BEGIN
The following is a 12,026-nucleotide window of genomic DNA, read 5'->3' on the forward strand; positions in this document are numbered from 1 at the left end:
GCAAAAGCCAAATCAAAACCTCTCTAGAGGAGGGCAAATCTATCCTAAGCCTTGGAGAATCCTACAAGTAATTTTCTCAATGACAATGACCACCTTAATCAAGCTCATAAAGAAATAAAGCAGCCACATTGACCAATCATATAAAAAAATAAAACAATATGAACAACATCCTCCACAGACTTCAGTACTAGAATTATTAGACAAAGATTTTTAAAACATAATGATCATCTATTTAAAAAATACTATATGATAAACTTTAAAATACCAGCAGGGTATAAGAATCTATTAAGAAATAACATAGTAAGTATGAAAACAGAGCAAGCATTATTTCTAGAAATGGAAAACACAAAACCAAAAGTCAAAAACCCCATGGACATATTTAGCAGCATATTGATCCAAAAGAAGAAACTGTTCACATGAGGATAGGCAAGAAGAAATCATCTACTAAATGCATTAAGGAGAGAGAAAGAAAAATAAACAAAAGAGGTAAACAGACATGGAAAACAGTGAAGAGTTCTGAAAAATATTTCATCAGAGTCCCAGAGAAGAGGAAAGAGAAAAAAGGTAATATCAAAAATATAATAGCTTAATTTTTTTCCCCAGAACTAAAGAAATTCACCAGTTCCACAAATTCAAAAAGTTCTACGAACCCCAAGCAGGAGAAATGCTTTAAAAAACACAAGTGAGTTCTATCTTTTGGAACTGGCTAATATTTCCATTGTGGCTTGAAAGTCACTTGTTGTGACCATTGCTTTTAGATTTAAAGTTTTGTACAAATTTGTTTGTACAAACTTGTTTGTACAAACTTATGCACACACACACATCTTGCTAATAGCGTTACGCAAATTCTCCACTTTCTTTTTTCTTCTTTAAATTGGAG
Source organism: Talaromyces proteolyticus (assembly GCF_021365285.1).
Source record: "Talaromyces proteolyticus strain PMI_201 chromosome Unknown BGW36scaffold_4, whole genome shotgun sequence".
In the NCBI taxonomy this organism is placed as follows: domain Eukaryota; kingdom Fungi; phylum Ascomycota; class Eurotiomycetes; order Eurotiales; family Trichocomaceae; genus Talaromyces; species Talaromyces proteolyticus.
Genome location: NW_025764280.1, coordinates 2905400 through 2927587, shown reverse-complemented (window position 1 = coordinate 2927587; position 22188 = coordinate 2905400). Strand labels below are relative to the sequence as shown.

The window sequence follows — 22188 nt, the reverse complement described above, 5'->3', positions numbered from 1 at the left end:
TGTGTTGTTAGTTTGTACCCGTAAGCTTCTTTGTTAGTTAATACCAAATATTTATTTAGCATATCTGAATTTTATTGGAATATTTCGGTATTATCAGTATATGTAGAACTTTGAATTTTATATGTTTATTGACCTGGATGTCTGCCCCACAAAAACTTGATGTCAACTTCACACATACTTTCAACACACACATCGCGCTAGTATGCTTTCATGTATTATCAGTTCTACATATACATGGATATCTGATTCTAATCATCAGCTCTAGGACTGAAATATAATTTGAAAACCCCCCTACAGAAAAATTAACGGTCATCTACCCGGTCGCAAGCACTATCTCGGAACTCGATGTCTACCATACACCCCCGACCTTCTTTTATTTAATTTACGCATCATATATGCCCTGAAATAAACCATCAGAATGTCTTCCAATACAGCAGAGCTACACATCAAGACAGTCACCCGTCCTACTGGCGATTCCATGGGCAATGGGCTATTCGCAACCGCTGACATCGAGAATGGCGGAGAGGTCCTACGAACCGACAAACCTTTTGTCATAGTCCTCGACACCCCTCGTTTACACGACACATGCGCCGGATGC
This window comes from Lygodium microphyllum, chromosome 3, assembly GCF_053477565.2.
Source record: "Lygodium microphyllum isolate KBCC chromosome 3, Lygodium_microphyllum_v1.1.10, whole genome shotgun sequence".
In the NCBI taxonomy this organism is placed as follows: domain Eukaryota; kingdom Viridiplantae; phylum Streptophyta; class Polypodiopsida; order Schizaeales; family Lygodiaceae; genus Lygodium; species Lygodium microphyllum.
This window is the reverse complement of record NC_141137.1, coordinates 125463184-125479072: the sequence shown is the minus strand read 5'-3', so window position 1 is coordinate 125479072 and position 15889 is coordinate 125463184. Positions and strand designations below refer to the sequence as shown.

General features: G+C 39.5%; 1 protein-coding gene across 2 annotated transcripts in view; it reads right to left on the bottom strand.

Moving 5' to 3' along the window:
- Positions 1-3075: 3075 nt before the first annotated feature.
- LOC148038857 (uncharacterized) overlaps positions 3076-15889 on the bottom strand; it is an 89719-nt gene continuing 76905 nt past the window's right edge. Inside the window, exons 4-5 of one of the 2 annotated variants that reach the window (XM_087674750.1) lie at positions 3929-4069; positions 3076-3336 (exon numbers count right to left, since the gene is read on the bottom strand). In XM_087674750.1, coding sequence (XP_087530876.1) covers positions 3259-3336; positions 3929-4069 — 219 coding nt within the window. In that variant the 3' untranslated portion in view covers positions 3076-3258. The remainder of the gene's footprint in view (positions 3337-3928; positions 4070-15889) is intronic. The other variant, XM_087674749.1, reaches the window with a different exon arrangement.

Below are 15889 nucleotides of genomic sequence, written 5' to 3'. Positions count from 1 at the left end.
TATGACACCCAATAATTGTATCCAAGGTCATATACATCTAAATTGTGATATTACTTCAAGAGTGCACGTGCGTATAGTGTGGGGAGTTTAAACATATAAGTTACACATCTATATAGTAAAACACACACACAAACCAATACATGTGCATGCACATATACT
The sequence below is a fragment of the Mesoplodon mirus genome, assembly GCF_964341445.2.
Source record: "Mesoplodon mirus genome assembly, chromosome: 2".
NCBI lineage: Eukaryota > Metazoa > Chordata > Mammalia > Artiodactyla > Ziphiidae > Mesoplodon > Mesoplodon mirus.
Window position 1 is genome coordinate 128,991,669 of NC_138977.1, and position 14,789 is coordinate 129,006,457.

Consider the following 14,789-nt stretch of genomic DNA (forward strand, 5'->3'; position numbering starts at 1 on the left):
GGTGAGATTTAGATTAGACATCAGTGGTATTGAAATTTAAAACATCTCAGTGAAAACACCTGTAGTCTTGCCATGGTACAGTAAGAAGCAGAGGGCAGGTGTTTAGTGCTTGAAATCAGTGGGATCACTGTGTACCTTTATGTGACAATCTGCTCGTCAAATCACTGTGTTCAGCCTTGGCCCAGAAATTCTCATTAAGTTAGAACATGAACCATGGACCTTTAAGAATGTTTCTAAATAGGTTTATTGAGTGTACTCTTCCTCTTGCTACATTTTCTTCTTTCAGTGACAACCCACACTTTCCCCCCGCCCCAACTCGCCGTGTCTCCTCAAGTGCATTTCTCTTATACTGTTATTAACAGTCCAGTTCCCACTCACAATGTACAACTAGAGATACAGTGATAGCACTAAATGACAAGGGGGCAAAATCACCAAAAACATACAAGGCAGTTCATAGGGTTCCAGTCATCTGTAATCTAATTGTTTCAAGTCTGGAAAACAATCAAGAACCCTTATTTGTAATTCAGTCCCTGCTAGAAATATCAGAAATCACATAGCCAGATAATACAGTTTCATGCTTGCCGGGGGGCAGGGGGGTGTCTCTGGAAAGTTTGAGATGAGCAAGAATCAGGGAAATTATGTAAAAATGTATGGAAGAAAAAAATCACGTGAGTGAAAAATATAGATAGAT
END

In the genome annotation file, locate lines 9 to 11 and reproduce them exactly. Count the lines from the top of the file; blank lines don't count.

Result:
This window comes from Lygodium microphyllum, chromosome 3, assembly GCF_053477565.2.
Source record: "Lygodium microphyllum isolate KBCC chromosome 3, Lygodium_microphyllum_v1.1.10, whole genome shotgun sequence".
In the NCBI taxonomy this organism is placed as follows: domain Eukaryota; kingdom Viridiplantae; phylum Streptophyta; class Polypodiopsida; order Schizaeales; family Lygodiaceae; genus Lygodium; species Lygodium microphyllum.